Man Accidentally Captures Man Proposing to Girlfriend in Time-lapse Sequence
Videographer Michael Justin Porco was experimenting with time lapse photography of Bethesda Fountain in Central Park in New York City, but only captured 10 frames (spaced 5 seconds apart) before it started to rain. At home he reviewed his photos and he was in awe to discover he had accidentally captured a sequence of images showing a man proposing to his girlfriend. Porco has asked the power and reach of Facebook and Twitter to help find the mystery couple so that he can give them these once-in-a-lifetime images – so do your part to find them! Alex, a huge time-lapse fan, loves this story.
World Cleanup 2012
We also wanted to give a shout out to the World Cleanup 2012 Campaign. They contacted us to say they are looking for photographers to help record littering around the globe so an accurate map can be generated prior to the cleanup efforts. They are looking for both regional editors and photographers all over the world. More info can be found at: letsdoitworld.org.
TIPS OF THE WEEK
We’ve suffered some growing pains with our forums so we’ve temporarily taken them down until we find a replacement solution. Until we get that back up and running, we are bringing back our Tip of the Week feature.
Tip #1 – Jason: Shoot a lot! Instead of just talking about shooting, go out and create photos to get better and better.
Tip #2 – Alex: Process and rate your images quickly so you can learn from how you shot them and so you can do something with your photos while they are fresh in your mind.
Tip #3 – Joseph: For people new to DSLRs: experiment with the semi-auto, preset modes in your camera like “Sports”, “Portrait”, etc. and then study the settings that the camera chooses so you have a starting point to try on your own.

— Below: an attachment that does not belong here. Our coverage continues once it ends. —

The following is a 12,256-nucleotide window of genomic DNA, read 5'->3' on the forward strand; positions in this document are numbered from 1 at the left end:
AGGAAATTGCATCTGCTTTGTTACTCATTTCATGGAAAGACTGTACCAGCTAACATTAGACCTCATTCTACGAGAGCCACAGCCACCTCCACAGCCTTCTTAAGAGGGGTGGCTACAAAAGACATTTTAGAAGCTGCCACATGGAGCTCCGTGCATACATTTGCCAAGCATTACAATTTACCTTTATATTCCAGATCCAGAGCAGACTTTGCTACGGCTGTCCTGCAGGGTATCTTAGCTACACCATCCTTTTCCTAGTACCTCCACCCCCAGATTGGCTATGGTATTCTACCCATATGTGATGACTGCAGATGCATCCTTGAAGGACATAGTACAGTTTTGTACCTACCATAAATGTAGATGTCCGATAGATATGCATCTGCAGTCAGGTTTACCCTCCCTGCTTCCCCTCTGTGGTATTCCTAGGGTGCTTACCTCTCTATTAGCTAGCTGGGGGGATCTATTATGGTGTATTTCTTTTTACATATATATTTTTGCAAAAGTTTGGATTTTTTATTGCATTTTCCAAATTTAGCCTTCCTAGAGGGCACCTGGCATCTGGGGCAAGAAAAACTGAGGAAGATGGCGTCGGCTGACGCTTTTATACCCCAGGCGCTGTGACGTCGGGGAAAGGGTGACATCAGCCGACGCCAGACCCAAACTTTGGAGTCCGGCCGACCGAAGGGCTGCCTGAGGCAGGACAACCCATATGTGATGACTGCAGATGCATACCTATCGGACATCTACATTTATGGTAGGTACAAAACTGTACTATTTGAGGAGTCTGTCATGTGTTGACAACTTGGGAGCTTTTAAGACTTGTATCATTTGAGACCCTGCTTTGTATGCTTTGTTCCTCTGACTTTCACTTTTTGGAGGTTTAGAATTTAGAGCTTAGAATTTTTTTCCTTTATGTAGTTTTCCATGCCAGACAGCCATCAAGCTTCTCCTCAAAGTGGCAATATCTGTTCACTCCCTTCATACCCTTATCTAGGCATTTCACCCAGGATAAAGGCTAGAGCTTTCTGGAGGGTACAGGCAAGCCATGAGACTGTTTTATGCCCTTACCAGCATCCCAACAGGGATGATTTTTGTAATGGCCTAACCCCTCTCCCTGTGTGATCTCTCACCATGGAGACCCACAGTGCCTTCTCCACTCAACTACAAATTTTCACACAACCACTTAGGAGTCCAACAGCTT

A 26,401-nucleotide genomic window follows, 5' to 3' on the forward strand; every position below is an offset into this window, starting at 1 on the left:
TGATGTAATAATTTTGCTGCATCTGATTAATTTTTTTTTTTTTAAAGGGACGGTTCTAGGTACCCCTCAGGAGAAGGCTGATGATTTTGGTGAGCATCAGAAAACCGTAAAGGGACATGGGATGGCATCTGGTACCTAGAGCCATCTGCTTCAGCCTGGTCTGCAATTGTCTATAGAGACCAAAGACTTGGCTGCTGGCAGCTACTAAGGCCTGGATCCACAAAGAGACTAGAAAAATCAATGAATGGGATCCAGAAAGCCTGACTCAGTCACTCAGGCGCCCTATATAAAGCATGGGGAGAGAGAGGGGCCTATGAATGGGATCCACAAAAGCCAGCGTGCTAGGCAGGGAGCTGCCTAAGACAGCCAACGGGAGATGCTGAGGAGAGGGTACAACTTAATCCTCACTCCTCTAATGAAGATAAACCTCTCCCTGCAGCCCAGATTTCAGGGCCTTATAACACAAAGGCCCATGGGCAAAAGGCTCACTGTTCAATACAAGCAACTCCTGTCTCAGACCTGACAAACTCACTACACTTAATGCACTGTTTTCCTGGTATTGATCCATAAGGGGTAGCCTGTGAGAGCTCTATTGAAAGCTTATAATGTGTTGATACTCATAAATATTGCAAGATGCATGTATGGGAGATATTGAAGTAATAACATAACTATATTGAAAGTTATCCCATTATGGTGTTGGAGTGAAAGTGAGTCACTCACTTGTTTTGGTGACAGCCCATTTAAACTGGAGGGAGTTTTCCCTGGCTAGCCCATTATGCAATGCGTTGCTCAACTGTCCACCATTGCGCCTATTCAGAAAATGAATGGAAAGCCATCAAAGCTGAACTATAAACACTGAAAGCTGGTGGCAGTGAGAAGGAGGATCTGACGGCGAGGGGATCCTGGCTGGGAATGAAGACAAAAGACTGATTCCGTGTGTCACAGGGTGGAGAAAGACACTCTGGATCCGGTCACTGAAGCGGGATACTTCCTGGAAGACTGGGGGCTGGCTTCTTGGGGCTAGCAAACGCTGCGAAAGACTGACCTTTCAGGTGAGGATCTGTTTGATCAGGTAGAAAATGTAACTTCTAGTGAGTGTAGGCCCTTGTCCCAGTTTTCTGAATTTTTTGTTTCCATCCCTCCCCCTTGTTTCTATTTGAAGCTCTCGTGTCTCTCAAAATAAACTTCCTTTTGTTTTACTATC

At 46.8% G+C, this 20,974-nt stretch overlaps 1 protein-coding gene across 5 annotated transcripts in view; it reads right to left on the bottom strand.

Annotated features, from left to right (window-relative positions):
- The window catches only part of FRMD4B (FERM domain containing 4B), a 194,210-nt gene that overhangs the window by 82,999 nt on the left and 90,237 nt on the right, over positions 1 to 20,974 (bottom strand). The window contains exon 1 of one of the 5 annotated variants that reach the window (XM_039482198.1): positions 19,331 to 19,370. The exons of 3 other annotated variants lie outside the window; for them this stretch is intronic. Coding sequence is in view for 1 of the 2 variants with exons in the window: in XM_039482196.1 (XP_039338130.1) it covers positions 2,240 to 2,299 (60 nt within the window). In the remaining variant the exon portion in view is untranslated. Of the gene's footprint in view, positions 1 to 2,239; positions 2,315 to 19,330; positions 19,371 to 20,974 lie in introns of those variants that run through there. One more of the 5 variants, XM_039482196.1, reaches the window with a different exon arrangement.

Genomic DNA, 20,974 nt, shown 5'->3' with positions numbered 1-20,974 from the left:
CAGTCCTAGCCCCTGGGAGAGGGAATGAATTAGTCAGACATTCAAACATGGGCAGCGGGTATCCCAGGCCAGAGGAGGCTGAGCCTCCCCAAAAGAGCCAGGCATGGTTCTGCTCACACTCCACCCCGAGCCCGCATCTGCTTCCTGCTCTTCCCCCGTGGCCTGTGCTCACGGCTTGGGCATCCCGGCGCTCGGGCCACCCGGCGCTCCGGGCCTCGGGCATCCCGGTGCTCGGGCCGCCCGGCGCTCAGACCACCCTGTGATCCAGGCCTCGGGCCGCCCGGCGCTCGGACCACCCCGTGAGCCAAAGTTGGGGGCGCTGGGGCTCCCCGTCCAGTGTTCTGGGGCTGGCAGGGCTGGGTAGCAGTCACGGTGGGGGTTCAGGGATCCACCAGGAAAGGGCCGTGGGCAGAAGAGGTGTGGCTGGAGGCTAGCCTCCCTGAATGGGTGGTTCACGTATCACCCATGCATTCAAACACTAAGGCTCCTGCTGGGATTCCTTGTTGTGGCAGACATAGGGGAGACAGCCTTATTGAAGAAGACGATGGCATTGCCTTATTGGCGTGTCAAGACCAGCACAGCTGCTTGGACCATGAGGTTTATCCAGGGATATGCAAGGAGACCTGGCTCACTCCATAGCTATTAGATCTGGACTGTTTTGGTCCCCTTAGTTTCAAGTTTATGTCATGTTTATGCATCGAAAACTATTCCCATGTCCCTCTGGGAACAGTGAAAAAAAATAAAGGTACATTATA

Tip #4 – Bruce: If you are shooting away from home, know what rental store or colleague you can turn to at your destination in case something goes wrong with your gear.
PICKS OF THE WEEK
Joseph: DIYPhotography.net: a great site that gives you DIY tips on creating your own photographic gear workarounds like how to use a Pringles can diffuser!
Bruce: Motibodo: a software and keyboard combination that replaces all the sliders in Lightroom or Photoshop with keyboard actions. Using Motibodo reduced by 50% the time Bruce spent on post-processing his last project. Bruce also wanted to recommend the new Kelby Training iPad app.
Jason: The book How to get Ideas by Jack Foster.
Alex: The Glif tripod mount and stand for the iPhone 4.
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Producer: Suzanne Llewellyn
Show notes by Ernest Aguayo: twitter.com/aguayophoto or www.aguayophoto.com
Photo above by Jorge MejÃ®a Peralta
Bandwidth provided by Cachefly
Intro Music by Scott Cannizzaro